Does the Garman Theatre saga include another facade other than the brick and mortar one?
State College developer Ara Kervandjian now is asking the Bellefonte Historical Architecture Review Board for a demolition order to tear down the historic building left roofless and damaged by a fire a year ago.
Before, while making his bid for the property along with the ruined Hotel Do De next door to create workforce housing, Kervandjian said he would try to save the Garman’s facade if it was economically and structurally feasible.
At the time, he spoke to the Bellefonte Historical Architecture Review Board — which oversees the preservation of the town’s Victorian streetscape — in a special presentation. HARB reportedly liked his vision.
“I think that’s a wonderful idea now that you’re going to save the facade,” board member Tamara Schuster said at the presentation. “I think that helps the community a lot.”
The Bellefonte Industrial Development Authority ended up approving the sale of the properties to Kervandjian over a bid from the Bellefonte Historical and Cultural Association, which wants to restore the theater as a community arts venue.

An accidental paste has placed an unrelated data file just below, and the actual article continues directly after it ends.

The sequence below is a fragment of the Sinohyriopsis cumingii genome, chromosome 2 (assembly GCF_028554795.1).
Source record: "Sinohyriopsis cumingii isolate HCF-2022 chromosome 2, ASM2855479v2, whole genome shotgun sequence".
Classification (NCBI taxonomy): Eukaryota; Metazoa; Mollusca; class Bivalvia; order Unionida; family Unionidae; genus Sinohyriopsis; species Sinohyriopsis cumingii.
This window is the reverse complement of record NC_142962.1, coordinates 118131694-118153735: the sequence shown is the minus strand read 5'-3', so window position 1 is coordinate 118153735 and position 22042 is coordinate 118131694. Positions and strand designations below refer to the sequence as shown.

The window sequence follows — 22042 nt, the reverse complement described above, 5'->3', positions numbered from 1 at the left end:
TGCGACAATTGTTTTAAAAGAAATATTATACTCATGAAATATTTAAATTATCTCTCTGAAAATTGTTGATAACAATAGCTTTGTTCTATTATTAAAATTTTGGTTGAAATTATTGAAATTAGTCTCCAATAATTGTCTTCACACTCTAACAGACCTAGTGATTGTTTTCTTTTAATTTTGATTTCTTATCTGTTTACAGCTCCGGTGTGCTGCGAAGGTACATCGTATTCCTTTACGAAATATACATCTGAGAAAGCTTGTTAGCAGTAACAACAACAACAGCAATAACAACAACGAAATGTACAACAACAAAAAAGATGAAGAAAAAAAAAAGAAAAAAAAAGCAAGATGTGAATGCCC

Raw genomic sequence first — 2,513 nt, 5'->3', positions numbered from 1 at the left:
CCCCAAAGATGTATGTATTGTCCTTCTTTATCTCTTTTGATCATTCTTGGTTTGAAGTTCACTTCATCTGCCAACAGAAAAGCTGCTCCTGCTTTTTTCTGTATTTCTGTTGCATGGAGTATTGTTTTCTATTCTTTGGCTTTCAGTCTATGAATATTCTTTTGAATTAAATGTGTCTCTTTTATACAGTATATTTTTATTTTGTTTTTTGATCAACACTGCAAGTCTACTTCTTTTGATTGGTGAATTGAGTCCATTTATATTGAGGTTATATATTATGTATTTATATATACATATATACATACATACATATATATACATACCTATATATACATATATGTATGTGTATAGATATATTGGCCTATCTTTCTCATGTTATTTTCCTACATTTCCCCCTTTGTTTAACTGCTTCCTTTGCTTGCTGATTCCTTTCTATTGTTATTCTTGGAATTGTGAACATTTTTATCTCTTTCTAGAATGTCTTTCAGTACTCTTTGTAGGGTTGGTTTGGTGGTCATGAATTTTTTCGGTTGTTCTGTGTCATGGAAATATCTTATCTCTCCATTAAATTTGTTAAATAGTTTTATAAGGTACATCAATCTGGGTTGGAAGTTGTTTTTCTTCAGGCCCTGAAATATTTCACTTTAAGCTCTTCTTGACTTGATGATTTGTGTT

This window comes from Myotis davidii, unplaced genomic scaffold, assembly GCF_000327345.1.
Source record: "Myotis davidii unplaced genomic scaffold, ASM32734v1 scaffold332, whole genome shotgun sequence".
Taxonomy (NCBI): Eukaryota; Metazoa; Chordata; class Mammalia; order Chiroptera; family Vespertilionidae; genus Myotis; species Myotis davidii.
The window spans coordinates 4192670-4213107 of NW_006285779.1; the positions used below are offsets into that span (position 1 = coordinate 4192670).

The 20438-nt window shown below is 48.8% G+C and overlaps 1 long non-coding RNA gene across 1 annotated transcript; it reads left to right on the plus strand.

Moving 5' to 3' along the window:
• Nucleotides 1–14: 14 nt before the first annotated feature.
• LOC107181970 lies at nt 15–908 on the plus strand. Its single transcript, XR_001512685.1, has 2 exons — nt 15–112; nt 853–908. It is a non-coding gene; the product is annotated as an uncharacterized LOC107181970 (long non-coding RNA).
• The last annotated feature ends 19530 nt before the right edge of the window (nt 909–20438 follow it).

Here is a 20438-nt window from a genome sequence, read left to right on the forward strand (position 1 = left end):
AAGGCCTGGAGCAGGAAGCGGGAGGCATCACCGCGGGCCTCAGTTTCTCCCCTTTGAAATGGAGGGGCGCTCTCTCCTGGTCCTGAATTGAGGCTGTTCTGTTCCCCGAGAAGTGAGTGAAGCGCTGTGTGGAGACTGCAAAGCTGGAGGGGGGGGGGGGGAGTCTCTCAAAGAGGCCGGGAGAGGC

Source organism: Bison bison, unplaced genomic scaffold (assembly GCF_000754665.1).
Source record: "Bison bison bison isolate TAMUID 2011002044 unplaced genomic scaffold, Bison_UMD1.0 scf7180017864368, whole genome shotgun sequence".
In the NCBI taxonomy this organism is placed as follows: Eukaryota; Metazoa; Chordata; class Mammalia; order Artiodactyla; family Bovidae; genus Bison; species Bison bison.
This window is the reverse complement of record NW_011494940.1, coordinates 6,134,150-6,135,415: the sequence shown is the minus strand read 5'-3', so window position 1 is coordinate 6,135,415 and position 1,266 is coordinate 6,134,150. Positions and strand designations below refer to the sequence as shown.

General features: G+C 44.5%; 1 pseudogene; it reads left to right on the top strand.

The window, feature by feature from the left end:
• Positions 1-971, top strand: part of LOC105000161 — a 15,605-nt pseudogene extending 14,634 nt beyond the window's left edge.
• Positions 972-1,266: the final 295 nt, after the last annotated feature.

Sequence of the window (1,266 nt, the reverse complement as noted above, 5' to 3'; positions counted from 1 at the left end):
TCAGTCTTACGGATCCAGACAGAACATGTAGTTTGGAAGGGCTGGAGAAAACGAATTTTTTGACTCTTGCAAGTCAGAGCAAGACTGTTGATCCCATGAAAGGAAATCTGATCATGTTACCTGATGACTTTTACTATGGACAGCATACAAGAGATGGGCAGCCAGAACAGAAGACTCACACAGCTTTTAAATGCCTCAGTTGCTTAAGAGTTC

All of a sudden, the developer claims the price tag of $500,000 to save the facade is too high.
That revelation raises questions.
Did Kervandjian suggest his plan in good faith? Did he have a ballpark estimate, a range perhaps, of the expenses when he was wooing the community?
Maybe he didn’t have an exact figure or structural assessment, but he had to have known preserving the facade wasn’t going to be cheap.
Did he just say the right thing at the right moment — mere lip service to win support? Did he shoot from the hip without all the facts? At what cost would the project have been feasible?
HARB and the Borough Council should press Kervandjian for answers before they let him off the hook and allow a part of Bellefonte’s historic and charming downtown to disappear.
A second estimate on the facade project wouldn’t hurt either.
Kervandjian said he would do his best to save the facade. Apparently, his best for the borough is too expensive.
Without a more complete explanation from Karvandjian, HARB and the council should think long and hard about approving a demolition order.
Their job is to preserve Bellefonte’s heritage and character, not a developer’s profit margin.